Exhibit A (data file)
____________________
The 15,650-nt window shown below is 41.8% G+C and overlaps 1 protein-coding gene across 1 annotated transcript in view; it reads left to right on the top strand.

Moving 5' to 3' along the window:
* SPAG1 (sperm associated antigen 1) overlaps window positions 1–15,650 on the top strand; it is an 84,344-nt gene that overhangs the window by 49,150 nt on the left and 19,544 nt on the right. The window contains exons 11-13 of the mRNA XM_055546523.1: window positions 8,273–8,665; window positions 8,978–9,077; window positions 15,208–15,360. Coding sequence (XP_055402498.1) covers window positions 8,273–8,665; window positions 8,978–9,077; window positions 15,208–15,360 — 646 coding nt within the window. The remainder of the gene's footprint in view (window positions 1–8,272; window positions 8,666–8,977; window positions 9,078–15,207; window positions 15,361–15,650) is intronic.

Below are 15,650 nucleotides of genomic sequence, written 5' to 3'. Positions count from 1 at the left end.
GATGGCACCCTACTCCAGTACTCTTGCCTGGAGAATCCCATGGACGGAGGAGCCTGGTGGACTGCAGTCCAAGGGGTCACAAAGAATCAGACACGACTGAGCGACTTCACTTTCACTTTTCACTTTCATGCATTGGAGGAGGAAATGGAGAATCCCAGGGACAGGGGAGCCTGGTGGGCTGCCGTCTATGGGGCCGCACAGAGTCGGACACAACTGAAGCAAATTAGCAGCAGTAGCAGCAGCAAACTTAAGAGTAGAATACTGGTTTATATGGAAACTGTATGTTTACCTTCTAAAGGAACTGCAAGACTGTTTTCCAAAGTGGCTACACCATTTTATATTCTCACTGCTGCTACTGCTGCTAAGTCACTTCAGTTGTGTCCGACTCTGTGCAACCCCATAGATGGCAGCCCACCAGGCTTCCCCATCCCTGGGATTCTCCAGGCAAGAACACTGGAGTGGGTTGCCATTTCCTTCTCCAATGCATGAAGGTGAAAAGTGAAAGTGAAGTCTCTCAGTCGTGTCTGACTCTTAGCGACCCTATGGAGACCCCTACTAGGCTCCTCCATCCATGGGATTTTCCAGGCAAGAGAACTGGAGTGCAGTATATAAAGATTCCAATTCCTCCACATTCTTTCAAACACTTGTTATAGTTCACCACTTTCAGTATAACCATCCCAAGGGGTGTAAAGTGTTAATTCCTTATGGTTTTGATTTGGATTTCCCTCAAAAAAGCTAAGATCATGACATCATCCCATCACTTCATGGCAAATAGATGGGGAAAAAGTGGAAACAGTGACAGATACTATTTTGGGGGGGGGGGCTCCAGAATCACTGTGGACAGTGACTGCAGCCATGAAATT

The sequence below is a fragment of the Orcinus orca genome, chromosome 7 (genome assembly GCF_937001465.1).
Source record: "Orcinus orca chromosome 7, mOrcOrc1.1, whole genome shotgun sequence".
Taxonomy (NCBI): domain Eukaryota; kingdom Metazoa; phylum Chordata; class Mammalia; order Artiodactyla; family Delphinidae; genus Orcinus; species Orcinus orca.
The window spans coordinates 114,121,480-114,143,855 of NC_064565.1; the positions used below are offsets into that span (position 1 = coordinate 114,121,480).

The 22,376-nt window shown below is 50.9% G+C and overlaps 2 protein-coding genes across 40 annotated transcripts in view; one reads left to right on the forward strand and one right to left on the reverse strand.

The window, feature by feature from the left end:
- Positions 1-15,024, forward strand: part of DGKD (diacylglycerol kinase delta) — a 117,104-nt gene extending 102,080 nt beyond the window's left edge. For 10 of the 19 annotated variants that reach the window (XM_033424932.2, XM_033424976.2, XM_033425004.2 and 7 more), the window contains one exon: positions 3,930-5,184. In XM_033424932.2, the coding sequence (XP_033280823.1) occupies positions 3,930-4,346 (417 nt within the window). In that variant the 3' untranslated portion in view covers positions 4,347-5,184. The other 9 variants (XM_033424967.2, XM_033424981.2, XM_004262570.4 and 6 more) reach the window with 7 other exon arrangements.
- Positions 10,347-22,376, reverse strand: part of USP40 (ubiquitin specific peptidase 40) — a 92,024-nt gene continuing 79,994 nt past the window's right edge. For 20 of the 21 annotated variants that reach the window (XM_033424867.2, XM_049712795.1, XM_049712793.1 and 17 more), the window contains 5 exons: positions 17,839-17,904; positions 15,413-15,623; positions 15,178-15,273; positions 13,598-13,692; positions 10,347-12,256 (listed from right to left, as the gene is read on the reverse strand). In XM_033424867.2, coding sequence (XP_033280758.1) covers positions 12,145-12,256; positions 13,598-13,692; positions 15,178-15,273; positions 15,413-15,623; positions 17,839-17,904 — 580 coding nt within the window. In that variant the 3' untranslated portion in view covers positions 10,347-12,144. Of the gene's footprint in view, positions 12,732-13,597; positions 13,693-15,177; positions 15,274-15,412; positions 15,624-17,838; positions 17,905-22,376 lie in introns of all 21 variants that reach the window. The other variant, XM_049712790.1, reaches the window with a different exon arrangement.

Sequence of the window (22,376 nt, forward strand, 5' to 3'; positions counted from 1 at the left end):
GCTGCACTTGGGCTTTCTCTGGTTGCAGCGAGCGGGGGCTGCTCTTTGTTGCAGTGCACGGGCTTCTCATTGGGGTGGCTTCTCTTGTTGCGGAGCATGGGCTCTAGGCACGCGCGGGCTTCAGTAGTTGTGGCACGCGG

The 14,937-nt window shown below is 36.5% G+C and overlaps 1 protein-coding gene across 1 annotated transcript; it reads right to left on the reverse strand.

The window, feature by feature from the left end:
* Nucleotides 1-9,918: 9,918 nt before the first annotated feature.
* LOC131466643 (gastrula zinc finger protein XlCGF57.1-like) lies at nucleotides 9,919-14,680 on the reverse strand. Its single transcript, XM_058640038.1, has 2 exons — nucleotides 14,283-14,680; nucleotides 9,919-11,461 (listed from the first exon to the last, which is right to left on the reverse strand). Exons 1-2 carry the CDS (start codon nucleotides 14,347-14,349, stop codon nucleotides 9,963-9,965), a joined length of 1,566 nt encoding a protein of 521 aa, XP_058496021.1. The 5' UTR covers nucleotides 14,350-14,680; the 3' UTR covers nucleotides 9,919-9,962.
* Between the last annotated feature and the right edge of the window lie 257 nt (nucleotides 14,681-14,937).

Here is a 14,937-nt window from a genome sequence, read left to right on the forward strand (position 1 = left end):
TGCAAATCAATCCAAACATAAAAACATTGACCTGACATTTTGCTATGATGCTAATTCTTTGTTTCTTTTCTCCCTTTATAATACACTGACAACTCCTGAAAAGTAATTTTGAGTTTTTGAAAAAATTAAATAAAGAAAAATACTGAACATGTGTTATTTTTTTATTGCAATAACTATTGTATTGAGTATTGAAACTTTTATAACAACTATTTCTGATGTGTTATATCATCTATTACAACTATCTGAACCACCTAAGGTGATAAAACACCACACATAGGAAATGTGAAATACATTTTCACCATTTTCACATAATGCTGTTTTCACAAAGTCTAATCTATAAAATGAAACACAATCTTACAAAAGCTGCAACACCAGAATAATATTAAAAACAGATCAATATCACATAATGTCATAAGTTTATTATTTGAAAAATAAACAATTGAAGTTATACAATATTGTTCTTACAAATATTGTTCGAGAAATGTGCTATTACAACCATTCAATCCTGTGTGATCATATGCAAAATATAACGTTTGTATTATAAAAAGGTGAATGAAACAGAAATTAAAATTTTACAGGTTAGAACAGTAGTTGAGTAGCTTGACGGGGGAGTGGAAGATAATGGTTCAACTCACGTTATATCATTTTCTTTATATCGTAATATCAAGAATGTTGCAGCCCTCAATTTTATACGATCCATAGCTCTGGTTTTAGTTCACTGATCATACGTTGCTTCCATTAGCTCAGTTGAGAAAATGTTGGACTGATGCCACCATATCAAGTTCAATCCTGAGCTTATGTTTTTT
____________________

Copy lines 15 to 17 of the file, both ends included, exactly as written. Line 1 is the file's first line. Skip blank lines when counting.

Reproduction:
GCTGCACTTGGGCTTTCTCTGGTTGCAGCGAGCGGGGGCTGCTCTTTGTTGCAGTGCACGGGCTTCTCATTGGGGTGGCTTCTCTTGTTGCGGAGCATGGGCTCTAGGCACGCGCGGGCTTCAGTAGTTGTGGCACGCGG

The 14,937-nt window shown below is 36.5% G+C and overlaps 1 protein-coding gene across 1 annotated transcript; it reads right to left on the reverse strand.

The window, feature by feature from the left end: